After the coffee. Before plowing through Parliament's report on News Corp.
The Skinny: I have far too many workplace-anxiety dreams. Tuesday's headlines include a blistering report from the British Parliament on News Corp.'s handling of the ethics scandal at its UK newspapers; Dick Clark Productions' victory in the legal fight over TV rights to the Golden Globes; and Charlie Sheen not wanting to be immortalized by a New York City strip club.
Daily Dose: Dick Clark Productions Chief Executive Mark Shapiro got a colorful critique from U.S. District Judge Howard Matz in his ruling in favor the company in its legal battle with the Hollywood Foreign Press Assn. over control of the TV rights to the Golden Globes Awards show (see below). Noting in his ruling that former NBC executive Marc Graboff called Shapiro a liar during negotiations for the Globes, Matz said, "Shapiro's negotiation tactics may boost his 'street cred' as a shrewd executive in the gabled world of Hollywood deal-making." When Shapiro testified in the trial, he acknowledged misleading NBC as part of a negotiating strategy.
Tell us how you really feel. A much-anticipated report from a British parliamentary committee probing the ethics scandal at News Corp.'s UK newspapers said the media giant's chief executive, Rupert Murdoch, "exhibited willful blindness" and was unfit to lead a company such as the media giant. Murdoch's son, James, who oversaw the unit that housed the British tabloids News of the World and the Sun, was also chastised for showing poor leadership. Other News Corp. executives were accused of misleading Parliament. Now the question is if the report will lead U.S. officials to look closer at whether News Corp.'s actions in Britain ran afoul of U.S. laws. Early analysis on the report from the Los Angeles Times, the New York Times and the Guardian.
Golden Globes ruling. A U.S. District Court sided with Dick Clark Productions in its legal battle with the Hollywood Foreign Press Assn. over who controls the television rights to the Golden Globes Awards show. The HFPA, which owns the Golden Globes, had sued Dick Clark Productions in 2010, claiming that the company did not have the right to sign a long-term renewal with NBC for the show. Dick Clark Productions claimed it did. In the ruling, Judge Howard Matz criticized the HFPA for its "absence of sound, businesslike practices." Coverage from the Los Angeles Times, Variety and the Hollywood Reporter.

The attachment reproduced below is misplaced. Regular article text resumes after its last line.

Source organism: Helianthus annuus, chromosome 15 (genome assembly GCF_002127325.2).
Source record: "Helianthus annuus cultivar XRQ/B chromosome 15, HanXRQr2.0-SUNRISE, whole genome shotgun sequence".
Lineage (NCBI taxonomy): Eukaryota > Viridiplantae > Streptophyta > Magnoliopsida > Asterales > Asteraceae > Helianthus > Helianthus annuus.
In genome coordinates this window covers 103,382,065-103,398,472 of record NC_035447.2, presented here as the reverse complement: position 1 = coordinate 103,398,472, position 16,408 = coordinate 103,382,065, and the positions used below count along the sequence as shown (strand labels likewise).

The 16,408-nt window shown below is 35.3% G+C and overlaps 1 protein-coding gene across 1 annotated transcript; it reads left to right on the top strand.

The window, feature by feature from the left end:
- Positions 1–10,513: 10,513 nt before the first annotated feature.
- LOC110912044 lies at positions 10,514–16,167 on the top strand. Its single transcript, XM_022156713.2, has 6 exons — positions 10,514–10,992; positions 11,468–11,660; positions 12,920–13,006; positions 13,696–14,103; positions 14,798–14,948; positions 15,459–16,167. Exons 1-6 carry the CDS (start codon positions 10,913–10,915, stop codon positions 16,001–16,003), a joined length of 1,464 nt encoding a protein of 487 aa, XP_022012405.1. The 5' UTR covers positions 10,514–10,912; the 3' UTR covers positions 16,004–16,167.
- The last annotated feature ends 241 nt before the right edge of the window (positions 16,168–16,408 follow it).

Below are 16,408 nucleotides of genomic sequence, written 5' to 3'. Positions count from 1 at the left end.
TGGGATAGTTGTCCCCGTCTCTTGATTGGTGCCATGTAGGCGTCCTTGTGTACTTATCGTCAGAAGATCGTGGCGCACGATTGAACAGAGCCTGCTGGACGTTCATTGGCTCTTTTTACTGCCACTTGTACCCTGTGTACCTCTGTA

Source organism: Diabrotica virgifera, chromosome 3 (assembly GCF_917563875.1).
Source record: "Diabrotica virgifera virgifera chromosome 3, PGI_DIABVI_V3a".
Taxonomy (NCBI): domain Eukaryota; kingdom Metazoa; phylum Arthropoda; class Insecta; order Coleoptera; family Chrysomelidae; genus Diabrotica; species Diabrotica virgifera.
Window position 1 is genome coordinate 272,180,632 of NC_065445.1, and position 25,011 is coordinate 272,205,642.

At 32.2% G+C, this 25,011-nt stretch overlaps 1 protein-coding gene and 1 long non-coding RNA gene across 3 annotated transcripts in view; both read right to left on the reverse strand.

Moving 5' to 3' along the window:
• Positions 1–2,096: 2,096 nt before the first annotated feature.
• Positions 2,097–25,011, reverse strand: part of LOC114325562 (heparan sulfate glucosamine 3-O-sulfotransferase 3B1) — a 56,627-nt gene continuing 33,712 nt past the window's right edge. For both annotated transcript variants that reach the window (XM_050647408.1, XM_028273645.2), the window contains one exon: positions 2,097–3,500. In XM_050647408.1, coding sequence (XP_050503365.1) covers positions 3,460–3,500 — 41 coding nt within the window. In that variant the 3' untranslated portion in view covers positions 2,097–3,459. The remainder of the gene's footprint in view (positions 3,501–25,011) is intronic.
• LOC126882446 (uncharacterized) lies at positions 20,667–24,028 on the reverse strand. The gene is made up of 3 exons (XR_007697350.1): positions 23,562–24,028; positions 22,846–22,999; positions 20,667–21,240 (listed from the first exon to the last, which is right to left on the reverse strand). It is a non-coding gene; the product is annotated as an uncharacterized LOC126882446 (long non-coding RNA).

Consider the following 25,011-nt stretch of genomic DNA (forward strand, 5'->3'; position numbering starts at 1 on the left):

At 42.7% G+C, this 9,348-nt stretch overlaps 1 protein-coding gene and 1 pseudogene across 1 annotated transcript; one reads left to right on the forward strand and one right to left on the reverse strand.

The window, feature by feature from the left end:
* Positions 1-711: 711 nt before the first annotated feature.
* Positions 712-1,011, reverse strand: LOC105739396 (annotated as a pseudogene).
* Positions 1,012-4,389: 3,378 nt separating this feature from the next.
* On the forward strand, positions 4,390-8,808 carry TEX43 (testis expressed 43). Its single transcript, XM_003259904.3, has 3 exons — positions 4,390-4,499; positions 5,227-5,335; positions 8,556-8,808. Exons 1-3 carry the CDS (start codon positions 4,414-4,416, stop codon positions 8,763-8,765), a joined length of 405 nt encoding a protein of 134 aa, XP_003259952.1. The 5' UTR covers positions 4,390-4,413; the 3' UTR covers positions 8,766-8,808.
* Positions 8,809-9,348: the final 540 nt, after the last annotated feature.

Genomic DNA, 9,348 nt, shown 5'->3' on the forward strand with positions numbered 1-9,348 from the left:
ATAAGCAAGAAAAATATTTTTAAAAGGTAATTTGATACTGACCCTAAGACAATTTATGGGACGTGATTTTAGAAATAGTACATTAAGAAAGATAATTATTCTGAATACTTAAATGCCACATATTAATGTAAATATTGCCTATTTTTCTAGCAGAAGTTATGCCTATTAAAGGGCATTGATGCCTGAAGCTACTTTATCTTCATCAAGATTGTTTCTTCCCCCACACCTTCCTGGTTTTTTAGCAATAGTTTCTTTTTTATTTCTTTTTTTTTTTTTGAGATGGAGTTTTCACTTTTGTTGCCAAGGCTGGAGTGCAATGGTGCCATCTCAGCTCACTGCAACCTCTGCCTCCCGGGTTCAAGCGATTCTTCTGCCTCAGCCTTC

Chasing the dollars. If there is a shortage of shrimp and champagne at the broadcast network programming presentations to advertisers in New York in two weeks, put the blame on new media. Over the last few weeks, Yahoo, AOL and other digital companies held their first big presentations to woo more advertising money to the Web. "The Internet industry could have only dreamed of a week like this a few short years ago," Yahoo executive vice president Ross Levinsohn said. More on new media's Madison Avenue sales pitch from the Los Angeles Times.
The people speak. Every year, USA Today surveys its readers on what low-rated TV shows should be saved from cancellation. This time around, NBC's "Parks and Recreation" and "Parenthood" led the voting. More interesting was the response to USA Today's question about what hit shows have overstayed their welcome. The winners were CBS' "Two and a Half Men" and Fox's "Glee."
How about the Carlos Estevez room? You've heard of the champagne room in strip clubs? Well, one New York club opened a Charlie Sheen room. Cheetahs named a room after the actor that allows its patrons to, uh, eat sushi off of some of the entertainers. Though Sheen can occasionally laugh at his own high jinks, no one else can. According to the New York Post, Sheen's legal team is trying to shut down the room. What if they give Sheen a lifetime VIP pass? Would that work as a peace offering?
Inside the Los Angeles Times: Steven Zeitchik on the Tribeca Film Festival.
-- Joe Flint
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Photo: James Murdoch, left, and Rupert Murdoch. Credit: Sang Tan / Associated Press